Adolescence is one of the most unsettling periods of development. Some young people appear highly susceptible to the pressures of growing up and yet others seem more resilient and largely unaffected. Over the past few years the relationship between psychological health and social support has come into sharper focus as more and more young people report symptoms of anxiety, depression and other psychological problems.
Social support is to do with the emotional and practical support a person feels they have available to them. This is not necessarily the same as having a lot of people around telling the person what to think and do. It is more to do with the quality of the contact the person has, whether there is a positive emotional connection and whether the support offered is good in terms of the coping strategies.
Quite a lot of research suggests that social support has an important protective role in stress and may in fact decrease the chances of illness resulting form stress. For adolescents this is important. Adolescents are highly susceptible to depressed moods with depression itself appearing to stem from a perceived lack of problem-solving skills, the thought processes of the individual and the perceived lack of social support.
Adolescent behavior is frequently associated with anti-social activities, yet more social behavior can be linked to peer acceptance and perceived social support. Emotional distress, aggressive and delinquent behavior, have all been linked to low self esteem and perceived low levels of social support. Perceived low levels of social support have also been associated with poor mental health, peer victimization and increased risk of suicide.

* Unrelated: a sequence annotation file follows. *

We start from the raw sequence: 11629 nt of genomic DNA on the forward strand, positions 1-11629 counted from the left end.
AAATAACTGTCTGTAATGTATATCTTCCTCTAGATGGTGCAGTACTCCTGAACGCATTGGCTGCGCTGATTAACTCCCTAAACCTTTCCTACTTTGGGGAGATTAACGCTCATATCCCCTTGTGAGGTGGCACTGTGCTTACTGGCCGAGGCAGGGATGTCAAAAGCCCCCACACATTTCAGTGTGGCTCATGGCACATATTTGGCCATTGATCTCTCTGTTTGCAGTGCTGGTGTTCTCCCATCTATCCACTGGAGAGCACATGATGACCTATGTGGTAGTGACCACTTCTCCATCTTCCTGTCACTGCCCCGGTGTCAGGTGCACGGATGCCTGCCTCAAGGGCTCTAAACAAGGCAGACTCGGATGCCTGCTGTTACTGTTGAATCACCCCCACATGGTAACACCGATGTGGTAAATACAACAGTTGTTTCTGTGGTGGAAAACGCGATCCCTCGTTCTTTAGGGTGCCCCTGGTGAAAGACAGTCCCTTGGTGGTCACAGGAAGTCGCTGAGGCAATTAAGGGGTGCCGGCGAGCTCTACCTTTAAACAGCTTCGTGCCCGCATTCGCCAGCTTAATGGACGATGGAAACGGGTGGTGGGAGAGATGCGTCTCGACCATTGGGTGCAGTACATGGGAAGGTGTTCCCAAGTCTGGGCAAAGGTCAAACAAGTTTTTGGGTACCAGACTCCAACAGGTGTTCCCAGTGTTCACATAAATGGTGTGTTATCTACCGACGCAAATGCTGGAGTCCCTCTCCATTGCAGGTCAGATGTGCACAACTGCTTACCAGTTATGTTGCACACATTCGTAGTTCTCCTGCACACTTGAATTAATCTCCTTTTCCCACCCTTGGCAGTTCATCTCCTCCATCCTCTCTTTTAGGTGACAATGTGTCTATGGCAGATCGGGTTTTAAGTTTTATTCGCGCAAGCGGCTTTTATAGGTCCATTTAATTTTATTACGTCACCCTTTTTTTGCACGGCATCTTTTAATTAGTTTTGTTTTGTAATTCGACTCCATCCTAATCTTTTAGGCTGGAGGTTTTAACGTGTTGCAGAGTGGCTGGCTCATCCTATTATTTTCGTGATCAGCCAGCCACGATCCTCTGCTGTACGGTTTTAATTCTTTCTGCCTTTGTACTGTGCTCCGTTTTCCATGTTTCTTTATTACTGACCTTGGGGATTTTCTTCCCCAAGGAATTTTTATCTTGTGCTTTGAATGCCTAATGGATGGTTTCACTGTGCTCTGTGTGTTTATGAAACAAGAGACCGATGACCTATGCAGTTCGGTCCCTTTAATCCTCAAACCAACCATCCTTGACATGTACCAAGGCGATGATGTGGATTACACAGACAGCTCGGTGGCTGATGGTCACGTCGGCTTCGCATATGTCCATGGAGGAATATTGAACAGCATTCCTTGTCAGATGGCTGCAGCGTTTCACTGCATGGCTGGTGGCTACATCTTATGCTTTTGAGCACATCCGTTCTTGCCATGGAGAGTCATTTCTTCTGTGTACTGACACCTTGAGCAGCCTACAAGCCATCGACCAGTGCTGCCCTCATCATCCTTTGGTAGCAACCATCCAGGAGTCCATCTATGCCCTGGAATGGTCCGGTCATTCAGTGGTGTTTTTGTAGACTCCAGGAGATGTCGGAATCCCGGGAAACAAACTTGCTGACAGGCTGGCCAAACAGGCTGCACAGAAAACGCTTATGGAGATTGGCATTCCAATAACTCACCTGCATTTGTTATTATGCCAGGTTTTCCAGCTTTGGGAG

When asked, young people nearly always report having worries. In fact adolescents are great worriers and the content of what they worry about is varied. Concerns over school performance, making mistakes, criticism, dying and health just scratch the surface but are frequently cited. Girls fret more about body shape and weight and generally seem to worry more than boys, who themselves worry a great deal. In a study of 622 American adolescents, Kaufman (1993) uncovered concerns about self-esteem, parents’ health, dating, sexual relations and terrorism. In other studies, worry about drugs, alcohol and being bullied have been reported equally by boys and girls.
Children and adolescents rely on others to help regulate their emotional states. Ideally this comes from parents, but the sad fact seems to be that many parents and other adults are prone to teaching children rather poor coping strategies. Anxious adolescents lack the knowledge and skills required for effective coping strategies such as problem-solving. Adolescence is a time for development but it is also a time for sometimes excessive amounts of introspection, self-doubt and worry.
So it’s worth bearing in mind that the sometimes sulky, arrogant, dismissive and abrasive characteristics of young people is often little more than a thin veneer of defence, covering a lot of confusion and doubt; and (although they may deny it) a great need for predictability, stability and support.
Jerry Kennard, Ph.D., is a chartered psychologist and associate fellow of the British Psychological Society. Jerry’s clinical background is in mental health and, most recently, higher education. He is the author of various self-help books and is co-founder of positivityguides.net.